The extent to which an organic chemical partitions between environmental compartments is determined by the properties of the chemical and the properties of the compartment it is discharged to. A major influence on the partitioning of ionisable organic compounds is attributed to the acid-base interaction between chemical and aqueous or soil/sediment compartment (Harris and Hayes, 1990). The acid dissociation (acidity) constant (Ka) indicates which chemical species will be present at a particular pH. The neutral, anionic or cationic species often have vastly different properties with regard to water solubility, volatility, UV adsorption, adsorption to soil/sediment, bioconcentration, and toxicity (Babic et al, 2007; ECHA, 2008a).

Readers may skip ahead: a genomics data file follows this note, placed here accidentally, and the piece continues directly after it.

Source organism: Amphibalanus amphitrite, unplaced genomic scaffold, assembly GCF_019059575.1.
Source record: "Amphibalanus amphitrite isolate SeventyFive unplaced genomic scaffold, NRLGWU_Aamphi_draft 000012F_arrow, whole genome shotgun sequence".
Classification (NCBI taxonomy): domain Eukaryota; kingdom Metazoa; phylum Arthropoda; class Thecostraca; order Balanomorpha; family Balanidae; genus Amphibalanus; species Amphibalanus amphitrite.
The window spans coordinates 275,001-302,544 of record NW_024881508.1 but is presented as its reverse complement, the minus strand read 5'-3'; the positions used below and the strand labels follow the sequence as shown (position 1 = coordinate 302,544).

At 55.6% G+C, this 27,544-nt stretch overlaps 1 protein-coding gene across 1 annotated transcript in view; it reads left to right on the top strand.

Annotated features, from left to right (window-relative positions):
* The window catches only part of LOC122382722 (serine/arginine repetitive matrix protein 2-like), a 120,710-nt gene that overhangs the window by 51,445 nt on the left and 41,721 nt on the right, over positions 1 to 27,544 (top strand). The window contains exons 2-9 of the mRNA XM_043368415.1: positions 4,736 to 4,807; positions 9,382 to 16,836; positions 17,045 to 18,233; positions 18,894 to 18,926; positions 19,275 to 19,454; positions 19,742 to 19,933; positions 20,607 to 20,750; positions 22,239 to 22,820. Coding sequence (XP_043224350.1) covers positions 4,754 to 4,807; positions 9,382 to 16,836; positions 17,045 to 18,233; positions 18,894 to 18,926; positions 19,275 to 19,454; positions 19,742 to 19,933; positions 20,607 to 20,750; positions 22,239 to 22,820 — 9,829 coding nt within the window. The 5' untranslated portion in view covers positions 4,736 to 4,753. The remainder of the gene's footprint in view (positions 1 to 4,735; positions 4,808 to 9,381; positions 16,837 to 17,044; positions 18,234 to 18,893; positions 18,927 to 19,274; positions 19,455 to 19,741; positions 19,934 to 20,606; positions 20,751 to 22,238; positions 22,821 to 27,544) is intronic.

Water solubility measurements for regulatory purposes are usually made in distilled water at pH 6 to 9, whereas the pH of aquatic toxicity test media is usually 7 to 8 and pH values in the environment normally range from 5 to 8. Consequently, the solubility of an ionisable substance may differ significantly between these systems, especially if the pKa is between 5 and 9. This is because the extent of ionisation may vary according to pH or the level of counter ions in the test medium, and relatively small changes may significantly alter the equilibrium between dissociated and non-dissociated species. The dissociated and non-dissociated species may each have their own water solubility and partition coefficient, and therefore bioavailability and toxicity.
The Ka is also important in deciding which method or conditions should be used to determine the KOW (Section 2.2) and KOC (Section 2.3.1) (ECHA, 2008a).